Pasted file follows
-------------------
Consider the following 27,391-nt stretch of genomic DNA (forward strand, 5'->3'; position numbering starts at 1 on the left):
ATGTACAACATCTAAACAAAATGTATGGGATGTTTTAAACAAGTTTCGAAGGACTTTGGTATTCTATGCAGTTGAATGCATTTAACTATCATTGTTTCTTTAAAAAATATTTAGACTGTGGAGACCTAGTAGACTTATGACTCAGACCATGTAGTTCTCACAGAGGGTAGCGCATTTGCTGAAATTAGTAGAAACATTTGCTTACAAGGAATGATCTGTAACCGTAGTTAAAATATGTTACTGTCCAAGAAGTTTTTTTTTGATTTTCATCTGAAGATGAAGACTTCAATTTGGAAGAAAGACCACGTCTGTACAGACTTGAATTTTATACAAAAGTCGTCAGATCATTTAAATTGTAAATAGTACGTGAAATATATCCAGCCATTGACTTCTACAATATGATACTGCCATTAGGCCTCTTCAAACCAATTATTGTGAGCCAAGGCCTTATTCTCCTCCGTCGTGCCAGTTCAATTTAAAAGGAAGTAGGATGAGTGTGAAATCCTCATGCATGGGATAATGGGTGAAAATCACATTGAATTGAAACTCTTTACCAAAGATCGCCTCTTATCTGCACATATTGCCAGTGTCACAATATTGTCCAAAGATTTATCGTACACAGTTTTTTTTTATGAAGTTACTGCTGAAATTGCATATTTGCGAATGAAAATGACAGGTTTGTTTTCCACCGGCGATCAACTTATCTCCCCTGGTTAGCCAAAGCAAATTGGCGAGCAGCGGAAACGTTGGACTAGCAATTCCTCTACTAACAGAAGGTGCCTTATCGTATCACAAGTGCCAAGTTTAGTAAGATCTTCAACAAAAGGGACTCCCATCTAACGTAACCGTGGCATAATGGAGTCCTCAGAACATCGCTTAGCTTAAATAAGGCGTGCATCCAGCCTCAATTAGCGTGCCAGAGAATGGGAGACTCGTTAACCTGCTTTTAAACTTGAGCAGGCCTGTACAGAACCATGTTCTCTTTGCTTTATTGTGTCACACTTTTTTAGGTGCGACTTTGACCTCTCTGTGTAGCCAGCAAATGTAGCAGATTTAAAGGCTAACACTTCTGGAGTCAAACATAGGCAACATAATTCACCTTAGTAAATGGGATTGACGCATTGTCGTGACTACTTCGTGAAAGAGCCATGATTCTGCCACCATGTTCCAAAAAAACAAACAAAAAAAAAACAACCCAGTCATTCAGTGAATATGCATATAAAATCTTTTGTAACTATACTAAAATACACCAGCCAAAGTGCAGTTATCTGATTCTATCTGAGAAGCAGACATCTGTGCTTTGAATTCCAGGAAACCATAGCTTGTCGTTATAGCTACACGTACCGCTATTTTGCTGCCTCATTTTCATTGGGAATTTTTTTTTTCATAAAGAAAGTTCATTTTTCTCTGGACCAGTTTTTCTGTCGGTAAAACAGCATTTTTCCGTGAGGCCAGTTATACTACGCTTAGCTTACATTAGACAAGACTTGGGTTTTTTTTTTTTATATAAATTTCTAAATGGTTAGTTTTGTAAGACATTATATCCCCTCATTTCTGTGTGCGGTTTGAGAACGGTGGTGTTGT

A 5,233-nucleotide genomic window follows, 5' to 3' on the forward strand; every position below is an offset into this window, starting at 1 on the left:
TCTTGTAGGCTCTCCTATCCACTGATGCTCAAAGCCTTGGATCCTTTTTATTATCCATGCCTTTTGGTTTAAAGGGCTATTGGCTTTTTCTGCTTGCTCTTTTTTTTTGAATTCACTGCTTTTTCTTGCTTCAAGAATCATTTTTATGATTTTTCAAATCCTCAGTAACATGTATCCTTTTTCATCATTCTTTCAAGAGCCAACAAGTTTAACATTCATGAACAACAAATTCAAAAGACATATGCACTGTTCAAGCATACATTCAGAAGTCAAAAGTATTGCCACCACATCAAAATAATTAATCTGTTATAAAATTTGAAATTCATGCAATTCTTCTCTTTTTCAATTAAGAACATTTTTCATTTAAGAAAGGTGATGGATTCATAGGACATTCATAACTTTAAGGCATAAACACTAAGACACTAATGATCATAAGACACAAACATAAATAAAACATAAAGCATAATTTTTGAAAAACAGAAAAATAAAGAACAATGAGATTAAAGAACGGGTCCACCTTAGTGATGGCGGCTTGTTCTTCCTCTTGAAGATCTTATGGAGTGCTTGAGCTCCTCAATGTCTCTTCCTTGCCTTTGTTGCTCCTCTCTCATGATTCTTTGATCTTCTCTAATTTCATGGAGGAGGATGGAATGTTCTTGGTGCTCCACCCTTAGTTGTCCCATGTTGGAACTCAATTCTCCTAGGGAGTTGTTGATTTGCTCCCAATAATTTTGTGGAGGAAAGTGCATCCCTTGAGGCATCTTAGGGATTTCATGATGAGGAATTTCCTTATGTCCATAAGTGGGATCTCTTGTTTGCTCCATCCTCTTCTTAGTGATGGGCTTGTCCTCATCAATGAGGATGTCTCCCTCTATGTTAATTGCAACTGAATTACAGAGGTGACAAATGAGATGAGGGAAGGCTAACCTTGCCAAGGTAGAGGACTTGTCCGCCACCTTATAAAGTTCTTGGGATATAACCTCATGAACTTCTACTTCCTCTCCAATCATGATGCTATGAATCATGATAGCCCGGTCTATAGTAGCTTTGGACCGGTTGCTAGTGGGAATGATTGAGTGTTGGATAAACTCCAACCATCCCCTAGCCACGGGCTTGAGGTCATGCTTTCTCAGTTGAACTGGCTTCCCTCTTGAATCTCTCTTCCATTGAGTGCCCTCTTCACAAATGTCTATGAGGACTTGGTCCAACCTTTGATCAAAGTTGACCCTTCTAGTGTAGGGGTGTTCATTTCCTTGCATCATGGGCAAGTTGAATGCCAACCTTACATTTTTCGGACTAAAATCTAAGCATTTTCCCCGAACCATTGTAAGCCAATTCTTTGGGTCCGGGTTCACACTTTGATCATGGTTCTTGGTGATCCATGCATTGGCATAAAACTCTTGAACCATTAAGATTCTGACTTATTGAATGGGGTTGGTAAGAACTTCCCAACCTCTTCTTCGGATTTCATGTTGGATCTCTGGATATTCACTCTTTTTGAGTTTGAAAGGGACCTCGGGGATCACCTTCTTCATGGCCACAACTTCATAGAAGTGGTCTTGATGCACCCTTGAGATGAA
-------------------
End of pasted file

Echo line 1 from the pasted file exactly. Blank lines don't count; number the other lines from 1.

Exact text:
Consider the following 27,391-nt stretch of genomic DNA (forward strand, 5'->3'; position numbering starts at 1 on the left):